While there are thousands of flowers to be found there, new tech-enabled companies are suggesting there might be other patches where new talent can be discovered, harvested and leveraged for corporate gain and viewer delight.

Startups like Wattpad and Tongal (for directors and cinematographers), and new financing platforms like Legion M (for producing features) are aiming to elevate new talent and provide what the companies hope will be built-in audiences for successful new programming on platforms like Netflix, Apple, and others — and the hundreds of networks that are vying for attention in an increasingly fragmented media landscape.

It wasn’t always this way. When Tongal was created, roughly a decade ago. the entertainment industry looked much, much differently than it does now.

Ten years ago that Netflix announced it would let its DVD subscribers watch streaming video as well — mostly old movies and syndicated shows that had already made their millions for the big networks and studios. That was the starting gun of what would become a race to roll up talent and gain audience in a creative landscape that was becoming increasingly competitive. With new entrants joining at every new lap.

At the time, Tongal was a discovery mechanism for new talent and a way for brands to pay for user generated content they liked. The company raised $15 million from Insight Venture Partners to harness the growing popularity of social media reach to create potentially viral videos for brands.

Tongal is still working under the thesis of user generated content, but the difference now is the millions of dollars these videos and their creators can bring in — and the ability o energize and inspire a fan base to connect more directly and engage more frequently with new titles. All the while Tongal gives studios a window into a wider world of talent.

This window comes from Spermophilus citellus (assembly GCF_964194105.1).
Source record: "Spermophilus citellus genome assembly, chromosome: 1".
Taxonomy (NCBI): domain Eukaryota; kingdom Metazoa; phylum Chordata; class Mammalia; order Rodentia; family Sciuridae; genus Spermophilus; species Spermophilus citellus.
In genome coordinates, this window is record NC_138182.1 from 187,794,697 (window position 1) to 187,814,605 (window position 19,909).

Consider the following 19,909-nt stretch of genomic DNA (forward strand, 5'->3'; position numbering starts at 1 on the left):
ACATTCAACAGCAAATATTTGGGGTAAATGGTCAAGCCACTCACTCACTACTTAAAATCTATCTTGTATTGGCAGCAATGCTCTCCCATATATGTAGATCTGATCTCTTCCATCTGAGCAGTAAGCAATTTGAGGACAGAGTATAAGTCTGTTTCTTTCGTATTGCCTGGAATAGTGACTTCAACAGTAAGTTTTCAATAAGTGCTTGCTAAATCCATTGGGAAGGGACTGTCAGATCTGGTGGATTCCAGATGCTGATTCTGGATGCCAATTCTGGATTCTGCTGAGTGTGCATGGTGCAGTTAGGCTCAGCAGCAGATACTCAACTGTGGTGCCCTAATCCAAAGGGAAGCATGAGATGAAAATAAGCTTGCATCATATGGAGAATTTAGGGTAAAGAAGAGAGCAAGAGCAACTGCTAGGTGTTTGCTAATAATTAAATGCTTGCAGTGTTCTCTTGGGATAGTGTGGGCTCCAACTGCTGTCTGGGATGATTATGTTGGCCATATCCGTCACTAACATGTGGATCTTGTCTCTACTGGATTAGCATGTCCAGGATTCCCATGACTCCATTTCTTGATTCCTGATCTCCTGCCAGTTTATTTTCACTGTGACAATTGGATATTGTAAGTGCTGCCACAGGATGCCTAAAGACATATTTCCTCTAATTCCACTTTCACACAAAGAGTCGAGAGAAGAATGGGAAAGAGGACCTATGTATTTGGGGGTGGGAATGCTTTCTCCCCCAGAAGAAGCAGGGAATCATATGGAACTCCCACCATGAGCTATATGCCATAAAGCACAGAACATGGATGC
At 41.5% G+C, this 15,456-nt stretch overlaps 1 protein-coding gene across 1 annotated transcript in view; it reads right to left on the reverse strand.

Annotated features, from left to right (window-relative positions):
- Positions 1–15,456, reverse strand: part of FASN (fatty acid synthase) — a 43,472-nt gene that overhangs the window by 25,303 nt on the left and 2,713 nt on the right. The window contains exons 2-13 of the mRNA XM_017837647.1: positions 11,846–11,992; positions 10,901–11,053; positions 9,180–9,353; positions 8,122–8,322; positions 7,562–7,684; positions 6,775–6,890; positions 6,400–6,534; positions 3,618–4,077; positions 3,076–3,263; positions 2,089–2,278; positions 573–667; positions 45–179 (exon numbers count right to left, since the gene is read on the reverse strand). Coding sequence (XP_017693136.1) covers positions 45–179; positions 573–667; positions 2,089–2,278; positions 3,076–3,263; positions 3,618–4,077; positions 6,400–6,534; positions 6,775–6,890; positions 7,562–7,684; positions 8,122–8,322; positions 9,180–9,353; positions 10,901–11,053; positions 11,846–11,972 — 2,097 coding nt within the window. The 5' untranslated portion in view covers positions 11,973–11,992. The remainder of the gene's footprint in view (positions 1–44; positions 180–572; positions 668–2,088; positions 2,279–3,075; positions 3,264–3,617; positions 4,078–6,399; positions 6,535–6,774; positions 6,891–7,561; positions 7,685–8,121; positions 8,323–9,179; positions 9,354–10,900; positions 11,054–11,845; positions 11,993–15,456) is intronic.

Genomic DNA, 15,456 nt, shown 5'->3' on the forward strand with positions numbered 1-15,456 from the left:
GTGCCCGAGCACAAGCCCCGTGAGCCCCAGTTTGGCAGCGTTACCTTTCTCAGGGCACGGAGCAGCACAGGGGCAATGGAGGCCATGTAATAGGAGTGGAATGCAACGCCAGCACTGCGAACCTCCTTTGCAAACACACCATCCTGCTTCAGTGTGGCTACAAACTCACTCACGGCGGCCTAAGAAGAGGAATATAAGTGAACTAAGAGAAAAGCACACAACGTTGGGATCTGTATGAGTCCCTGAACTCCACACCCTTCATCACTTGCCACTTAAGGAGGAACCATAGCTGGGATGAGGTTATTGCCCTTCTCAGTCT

One creator on the platform, Tucker Barrie, has gone from making short videos for social media for IAMS to a career as an animator on projects like Isle of Dogs. “Tongal is a good spot for people who don’t have a lot of experience to gain a lot of experience and make a name for themselves,” Barrie said.

In the past year the company has inked a deal with National Geographic to produce a series called WILD After Dark. The first late-night series from National Geographic WILD, the new episodes will feature shorts from members of the Tongal platform on animal-related subjects. It launched with an open call for submissions in February.

More recently Tongal has linked up with Wattpad to call on its network of creators to pitch a treatment for Wattpad’s wildly successful science fiction thriller Expiration Date. In July, Tongal issued its call to filmmakers for submissions from which the partners will pick three finalists. Those finalists will receive funding to produce a “proof-of-concept” series trailer.

Then, Wattpad, Tongal and their distribution partner SYFY will award a grand prize winner additional funding to create a digital pilot episode with the potential to go on to develop the entire series for as part of its fan creators program.

“The partnership between Tongal and Wattpad flips the script on Hollywood by changing the how and who of content creation through our open platforms for talent,” said James DeJulio, Tongal’s co-founder and President, in a statement at the time. “These new global communities are made up of diverse and passionate creators, and now they’re actually developing the shows they want to watch. I’m thrilled that has opened the door for this innovative, by the fans, for the fans shift.”